The economy of the UAE ranks No. 30 on the worldwide scale; GDP is more than one trillion Dirhams while per capita GDP is the 7th highest on the planet. Economic growth of four percent was recorded last year and a similar level is expected this year. Those of us who live in Dubai feel the increasing buzz. To quote Sheikh Ahmed bin Saeed Al Maktoum, “There’s growth in every business, especially in the tourism sector, aviation sector, business and insurance. Everyone says the city is lively.” My belief in Dubai never faltered even in the days when static cranes dominated the skyline. I told everyone not to worry, that the downturn was a blip in our path that would soon be overcome. Like many others whose confidence could not be shaken, I’m investing in Dubai with three luxurious new hotels (St. Regis, W Hotel and Westin) on Sheikh Zayed Road where the Dubai Metropolitan used to be and the construction of the Waldorf Astoria on the Palm Jumeirah Island is poised to welcome its first guests next year.

Many will enjoy this day to spend time with family or simply to have fun. But let’s also use it to count our blessings and celebrate that our country’s multicultural environment that makes it a unique international hub for multitalents, while nurturing Arab talent, previously lost to the West. Let’s appreciate our modern cities, built with infra and super structures, are acknowledged as second to none. And let’s remind ourselves that in just over four decades, the UAE has phenomenally emerged as a major international tourist destination propelled by world-beating airports and Emirates and Etihad - airlines that never cease to expand their fleets while others are downsizing.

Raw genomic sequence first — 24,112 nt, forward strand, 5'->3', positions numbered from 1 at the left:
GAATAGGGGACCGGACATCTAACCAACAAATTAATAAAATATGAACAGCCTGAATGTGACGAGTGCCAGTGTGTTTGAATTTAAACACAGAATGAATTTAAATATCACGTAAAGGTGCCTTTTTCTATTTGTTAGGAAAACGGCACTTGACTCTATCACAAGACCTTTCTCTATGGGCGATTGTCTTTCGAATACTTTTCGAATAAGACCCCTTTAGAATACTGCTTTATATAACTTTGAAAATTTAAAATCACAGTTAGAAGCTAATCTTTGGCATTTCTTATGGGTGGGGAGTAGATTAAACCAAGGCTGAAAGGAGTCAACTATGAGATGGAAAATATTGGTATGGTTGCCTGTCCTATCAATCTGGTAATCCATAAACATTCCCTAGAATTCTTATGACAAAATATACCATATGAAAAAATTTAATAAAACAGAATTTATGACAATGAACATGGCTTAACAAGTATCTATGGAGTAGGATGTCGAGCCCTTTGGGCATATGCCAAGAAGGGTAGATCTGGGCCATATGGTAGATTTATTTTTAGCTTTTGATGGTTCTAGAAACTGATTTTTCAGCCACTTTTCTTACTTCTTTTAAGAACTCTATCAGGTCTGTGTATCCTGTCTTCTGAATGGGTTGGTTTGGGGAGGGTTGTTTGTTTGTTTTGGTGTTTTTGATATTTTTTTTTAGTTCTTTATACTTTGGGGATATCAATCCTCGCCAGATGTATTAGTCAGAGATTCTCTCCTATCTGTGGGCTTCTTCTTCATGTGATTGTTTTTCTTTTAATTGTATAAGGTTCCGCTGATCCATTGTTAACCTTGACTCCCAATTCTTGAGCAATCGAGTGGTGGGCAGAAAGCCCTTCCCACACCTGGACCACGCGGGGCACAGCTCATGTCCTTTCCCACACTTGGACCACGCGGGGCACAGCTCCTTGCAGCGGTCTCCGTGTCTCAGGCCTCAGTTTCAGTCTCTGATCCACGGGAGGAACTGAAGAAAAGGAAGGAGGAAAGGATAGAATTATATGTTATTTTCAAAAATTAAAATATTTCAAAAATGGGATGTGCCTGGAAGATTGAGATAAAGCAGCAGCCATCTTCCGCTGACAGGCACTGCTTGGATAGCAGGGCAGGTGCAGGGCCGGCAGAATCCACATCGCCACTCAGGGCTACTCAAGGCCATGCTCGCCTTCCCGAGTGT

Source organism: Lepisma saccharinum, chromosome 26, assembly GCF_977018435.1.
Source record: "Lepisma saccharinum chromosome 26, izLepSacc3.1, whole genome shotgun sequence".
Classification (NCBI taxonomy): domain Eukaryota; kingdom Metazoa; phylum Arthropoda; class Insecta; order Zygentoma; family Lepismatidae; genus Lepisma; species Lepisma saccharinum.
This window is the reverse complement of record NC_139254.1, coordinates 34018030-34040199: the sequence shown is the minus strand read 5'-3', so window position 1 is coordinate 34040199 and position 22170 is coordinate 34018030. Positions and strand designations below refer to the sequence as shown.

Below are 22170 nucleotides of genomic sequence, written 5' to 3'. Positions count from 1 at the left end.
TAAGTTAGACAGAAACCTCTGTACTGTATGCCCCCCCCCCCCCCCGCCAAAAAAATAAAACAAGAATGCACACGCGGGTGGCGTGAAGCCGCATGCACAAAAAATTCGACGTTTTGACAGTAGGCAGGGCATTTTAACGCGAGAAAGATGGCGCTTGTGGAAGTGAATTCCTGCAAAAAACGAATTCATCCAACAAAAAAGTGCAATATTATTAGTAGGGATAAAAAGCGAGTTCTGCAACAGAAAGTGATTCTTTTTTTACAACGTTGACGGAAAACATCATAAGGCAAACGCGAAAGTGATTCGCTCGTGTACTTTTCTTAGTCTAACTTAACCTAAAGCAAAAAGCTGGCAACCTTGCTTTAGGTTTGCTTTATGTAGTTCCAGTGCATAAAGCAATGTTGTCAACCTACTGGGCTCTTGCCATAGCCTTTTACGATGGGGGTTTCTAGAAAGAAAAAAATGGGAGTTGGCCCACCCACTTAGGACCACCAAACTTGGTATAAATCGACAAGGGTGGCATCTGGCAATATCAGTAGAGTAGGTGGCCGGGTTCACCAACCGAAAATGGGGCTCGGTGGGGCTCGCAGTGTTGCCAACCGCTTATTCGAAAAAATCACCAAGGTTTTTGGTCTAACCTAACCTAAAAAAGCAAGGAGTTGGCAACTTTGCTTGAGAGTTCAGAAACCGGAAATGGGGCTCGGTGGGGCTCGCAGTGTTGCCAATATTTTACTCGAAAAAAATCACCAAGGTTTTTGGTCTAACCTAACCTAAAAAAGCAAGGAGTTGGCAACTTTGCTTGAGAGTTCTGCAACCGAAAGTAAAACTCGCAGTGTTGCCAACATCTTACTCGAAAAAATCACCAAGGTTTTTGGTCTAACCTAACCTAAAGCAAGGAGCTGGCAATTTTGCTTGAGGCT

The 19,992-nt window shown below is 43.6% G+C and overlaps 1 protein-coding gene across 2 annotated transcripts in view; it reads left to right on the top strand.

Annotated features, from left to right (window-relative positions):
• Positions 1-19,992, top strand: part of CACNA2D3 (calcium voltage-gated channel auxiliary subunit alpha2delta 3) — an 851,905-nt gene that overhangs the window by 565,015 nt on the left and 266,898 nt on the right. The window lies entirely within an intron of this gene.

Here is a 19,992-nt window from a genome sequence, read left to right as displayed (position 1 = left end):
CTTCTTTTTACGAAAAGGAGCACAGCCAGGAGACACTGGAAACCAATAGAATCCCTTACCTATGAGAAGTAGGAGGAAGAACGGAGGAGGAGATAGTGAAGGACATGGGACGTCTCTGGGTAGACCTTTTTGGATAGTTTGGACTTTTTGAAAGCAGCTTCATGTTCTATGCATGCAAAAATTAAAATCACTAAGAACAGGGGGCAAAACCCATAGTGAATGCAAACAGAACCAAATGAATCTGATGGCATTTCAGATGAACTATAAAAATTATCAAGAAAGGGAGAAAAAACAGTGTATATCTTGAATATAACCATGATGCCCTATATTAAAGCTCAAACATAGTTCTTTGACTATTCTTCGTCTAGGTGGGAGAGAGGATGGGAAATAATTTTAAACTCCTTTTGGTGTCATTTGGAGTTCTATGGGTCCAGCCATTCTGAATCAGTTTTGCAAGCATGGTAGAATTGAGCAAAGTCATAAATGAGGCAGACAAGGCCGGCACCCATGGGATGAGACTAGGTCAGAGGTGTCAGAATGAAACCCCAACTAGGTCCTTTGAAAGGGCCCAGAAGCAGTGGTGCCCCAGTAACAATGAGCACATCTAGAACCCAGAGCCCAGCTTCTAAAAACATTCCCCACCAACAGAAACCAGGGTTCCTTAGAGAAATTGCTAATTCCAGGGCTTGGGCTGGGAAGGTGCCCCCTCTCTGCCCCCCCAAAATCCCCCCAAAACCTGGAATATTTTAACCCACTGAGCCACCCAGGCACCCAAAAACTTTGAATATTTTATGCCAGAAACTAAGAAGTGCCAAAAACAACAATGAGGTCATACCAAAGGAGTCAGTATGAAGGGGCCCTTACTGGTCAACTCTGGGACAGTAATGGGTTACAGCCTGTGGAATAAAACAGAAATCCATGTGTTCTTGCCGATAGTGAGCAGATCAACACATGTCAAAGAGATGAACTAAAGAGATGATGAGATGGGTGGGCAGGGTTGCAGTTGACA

Our governments have achieved wonders for their people but, more than that, they have not forgotten the needy within our region and other areas of the world; their compassion extends to all irrespective of nationality, religion, race or colour. Such humanitarian values have contributed to the respect Emiratis enjoy wherever they travel.

I pray that God continues to unite us and protect our nation. It is my hope that the GCC will evolve into a strong political, economic and military federation within my lifetime. I pray, too, that the rulers and ordinary citizens become even closer and that our culture and traditions remain the basis on which we lead our lives. Although we may have deviated from them a little, today we must all remind our children and grandchildren that they are the invisible threads that bind us and must never be broken.

In this momentous occasion, I would like to congratulate Sheikh Khalifa bin Zayed, Sheikh Mohammad bin Rashid

and all UAE rulers and proud citizens on the 41st UAE National Day. May God bestow on us His grace, and may we always be blessed with safety and security.